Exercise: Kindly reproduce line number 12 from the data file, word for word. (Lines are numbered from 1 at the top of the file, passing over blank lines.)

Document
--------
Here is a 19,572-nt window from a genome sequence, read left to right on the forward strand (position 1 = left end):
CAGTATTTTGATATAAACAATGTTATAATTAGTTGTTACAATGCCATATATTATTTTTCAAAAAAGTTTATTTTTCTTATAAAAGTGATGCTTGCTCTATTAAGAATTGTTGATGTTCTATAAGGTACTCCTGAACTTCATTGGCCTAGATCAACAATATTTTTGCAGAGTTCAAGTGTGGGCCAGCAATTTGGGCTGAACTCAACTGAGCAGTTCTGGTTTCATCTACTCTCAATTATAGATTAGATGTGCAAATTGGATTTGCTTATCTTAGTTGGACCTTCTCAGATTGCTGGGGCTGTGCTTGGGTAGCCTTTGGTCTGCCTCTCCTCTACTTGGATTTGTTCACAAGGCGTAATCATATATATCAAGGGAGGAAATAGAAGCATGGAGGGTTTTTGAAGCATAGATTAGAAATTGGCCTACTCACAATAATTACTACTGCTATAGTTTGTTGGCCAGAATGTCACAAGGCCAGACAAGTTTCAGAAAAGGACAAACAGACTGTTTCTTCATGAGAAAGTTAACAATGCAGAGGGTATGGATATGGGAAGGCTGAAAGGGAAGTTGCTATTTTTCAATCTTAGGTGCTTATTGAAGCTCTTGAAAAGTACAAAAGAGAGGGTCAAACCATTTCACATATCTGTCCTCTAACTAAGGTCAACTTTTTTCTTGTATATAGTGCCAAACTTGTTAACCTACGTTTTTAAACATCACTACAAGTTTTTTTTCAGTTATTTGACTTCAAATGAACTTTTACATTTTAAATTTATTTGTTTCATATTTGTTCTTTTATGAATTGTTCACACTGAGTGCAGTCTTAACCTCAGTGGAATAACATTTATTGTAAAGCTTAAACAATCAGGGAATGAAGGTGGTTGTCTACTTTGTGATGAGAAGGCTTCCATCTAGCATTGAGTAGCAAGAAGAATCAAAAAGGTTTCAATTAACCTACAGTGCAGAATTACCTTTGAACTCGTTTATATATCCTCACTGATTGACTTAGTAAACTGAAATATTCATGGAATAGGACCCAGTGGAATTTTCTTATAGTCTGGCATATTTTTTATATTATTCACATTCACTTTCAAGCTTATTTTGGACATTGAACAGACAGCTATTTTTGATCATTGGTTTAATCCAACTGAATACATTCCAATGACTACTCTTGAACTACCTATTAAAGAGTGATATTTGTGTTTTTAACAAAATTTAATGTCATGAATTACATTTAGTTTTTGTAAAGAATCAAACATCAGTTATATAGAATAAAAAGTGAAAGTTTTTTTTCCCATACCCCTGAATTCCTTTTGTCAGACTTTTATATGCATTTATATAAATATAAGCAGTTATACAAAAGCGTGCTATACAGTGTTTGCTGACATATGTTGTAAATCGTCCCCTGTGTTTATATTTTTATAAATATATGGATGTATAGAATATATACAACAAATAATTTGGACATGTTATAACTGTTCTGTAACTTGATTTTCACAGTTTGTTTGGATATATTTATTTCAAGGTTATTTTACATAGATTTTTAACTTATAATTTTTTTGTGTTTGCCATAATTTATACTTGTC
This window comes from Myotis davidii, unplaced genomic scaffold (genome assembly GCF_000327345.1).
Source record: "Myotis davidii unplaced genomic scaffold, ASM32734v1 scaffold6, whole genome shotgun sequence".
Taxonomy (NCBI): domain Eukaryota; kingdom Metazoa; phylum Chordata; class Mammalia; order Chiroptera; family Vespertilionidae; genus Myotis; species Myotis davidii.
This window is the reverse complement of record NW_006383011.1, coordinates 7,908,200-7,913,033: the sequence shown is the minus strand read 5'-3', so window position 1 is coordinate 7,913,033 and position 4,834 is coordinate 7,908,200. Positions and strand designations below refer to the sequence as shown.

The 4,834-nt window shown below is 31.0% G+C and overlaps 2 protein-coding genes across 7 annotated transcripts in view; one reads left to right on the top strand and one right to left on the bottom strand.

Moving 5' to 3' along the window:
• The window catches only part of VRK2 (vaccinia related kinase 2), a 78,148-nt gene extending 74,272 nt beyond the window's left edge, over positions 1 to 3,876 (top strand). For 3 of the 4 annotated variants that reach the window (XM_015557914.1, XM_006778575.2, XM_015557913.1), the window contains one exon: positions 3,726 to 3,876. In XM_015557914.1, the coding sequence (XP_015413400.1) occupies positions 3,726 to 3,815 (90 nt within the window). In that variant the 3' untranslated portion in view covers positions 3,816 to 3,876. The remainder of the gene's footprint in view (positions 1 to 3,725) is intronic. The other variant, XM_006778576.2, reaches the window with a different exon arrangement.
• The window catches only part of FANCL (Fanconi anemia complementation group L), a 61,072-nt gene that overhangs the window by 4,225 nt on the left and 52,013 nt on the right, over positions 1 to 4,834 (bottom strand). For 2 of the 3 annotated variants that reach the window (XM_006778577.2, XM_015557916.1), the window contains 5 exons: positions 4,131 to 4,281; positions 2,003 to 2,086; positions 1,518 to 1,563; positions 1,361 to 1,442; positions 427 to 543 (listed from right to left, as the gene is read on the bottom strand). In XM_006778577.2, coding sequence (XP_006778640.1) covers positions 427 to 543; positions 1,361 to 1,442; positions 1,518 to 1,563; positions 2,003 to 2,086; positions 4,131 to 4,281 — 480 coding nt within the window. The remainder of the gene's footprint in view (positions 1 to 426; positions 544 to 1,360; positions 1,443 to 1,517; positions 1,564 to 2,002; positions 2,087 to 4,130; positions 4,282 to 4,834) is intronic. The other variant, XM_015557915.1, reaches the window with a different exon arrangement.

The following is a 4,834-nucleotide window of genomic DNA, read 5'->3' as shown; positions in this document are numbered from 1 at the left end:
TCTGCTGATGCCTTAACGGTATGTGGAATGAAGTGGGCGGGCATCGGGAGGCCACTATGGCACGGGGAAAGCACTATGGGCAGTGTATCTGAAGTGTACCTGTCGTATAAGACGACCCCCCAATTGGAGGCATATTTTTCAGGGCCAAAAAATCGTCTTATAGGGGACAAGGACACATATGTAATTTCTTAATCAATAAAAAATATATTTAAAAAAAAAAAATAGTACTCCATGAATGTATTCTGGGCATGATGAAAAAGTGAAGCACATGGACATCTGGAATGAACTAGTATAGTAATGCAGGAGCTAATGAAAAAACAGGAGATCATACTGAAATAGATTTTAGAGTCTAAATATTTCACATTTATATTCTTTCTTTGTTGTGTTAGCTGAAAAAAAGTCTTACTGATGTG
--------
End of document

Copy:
TCTGCTGATGCCTTAACGGTATGTGGAATGAAGTGGGCGGGCATCGGGAGGCCACTATGGCACGGGGAAAGCACTATGGGCAGTGTATCTGAAGTGTACCTGTCGTATAAGACGACCCCCCAATTGGAGGCATATTTTTCAGGGCCAAAAAATCGTCTTATAGGGGACAAGGACACATATGTAATTTCTTAATCAATAAAAAATATATTTAAAAAAAAAAAATAGTACTCCATGAATGTATTCTGGGCATGATGAAAAAGTGAAGCACATGGACATCTGGAATGAACTAGTATAGTAATGCAGGAGCTAATGAAAAAACAGGAGATCATACTGAAATAGATTTTAGAGTCTAAATATTTCACATTTATATTCTTTCTTTGTTGTGTTAGCTGAAAAAAAGTCTTACTGATGTG